My notable contributions:

  • Procedurally generated scrolling background.
  • A system for randomly spawning obstacles and/or collectibles ahead of the player. This system formed the backbone of the game's level design.
  • An unconventional health display, in the form of the number of people on the raft. Taking damage causes bros to fall off. Certain non-essential animations will only play if enough bros are present.
  • Robust player tinting/flashing system.
  • All voice acting (for my sins).

Dark Gods of My Basement

A top-down dungeon crawler that I made in Game Maker for RPI's Level Design course.

Download the Windows Executable

A no-nonsense businessman comes home to discover that the Nightmare Realms have begun leaking into his basement. Mildy annoyed, he picks up a newspaper and heads downstairs to deal with the infestation.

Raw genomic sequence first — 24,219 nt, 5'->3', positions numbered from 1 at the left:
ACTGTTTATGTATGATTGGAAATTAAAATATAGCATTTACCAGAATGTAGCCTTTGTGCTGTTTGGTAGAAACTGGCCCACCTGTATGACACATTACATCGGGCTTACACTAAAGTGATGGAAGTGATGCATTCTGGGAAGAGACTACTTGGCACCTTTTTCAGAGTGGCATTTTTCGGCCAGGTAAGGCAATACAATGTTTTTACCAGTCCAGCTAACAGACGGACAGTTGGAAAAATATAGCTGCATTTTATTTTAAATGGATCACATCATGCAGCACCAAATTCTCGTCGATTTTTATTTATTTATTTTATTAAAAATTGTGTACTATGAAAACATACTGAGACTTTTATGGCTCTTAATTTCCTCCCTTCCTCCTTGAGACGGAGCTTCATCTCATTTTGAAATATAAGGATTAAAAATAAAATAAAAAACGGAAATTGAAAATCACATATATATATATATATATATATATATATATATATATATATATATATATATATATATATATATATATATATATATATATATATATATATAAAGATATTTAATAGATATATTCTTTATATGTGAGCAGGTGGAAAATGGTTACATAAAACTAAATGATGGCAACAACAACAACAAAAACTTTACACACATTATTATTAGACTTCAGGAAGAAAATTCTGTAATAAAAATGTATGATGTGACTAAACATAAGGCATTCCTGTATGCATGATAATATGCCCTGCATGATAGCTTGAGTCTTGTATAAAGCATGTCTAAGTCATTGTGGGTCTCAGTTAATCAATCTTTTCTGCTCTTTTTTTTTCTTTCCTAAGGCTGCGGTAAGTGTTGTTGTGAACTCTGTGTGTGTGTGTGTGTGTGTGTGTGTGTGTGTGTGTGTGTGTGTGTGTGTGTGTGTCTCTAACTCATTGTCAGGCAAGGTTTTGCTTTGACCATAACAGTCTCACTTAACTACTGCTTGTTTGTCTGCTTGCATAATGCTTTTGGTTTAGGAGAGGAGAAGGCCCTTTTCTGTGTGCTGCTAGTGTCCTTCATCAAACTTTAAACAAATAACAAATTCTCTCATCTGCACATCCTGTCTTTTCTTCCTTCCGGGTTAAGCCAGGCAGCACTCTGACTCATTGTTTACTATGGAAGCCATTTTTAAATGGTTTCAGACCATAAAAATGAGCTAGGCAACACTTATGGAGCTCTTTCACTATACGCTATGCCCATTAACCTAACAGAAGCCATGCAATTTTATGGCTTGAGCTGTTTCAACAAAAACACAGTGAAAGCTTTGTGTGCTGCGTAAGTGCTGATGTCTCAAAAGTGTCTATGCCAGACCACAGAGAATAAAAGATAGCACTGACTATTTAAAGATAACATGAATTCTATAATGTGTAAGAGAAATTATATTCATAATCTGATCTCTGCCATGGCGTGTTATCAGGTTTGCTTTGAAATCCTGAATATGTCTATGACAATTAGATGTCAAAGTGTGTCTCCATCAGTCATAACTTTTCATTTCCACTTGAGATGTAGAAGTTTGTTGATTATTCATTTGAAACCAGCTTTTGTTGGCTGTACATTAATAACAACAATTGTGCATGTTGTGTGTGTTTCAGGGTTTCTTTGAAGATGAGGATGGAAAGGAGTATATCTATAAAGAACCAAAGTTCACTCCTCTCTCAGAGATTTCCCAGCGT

The game is played with mouse and keyboard. WASD to walk, mouse to turn, and click to swing the newspaper. Shift skips to the next level (or at least to a level; this was purely intended as a debug tool). The game should take half an hour or less to complete.

While I initially intended to limit the player character's rate of attack, the newspaper became used as a method of defense as well as a weapon. Swinging it covers a good 180° arc, blocking all incoming projectiles from the front and sides. This means that the only way to play most of the game is by mashing left click like a lunatic. I apologize in advance for any damage to your mouse.

Named Prismarine

I named the block "Prismarine" in the game Minecraft. Still pretty proud of that one.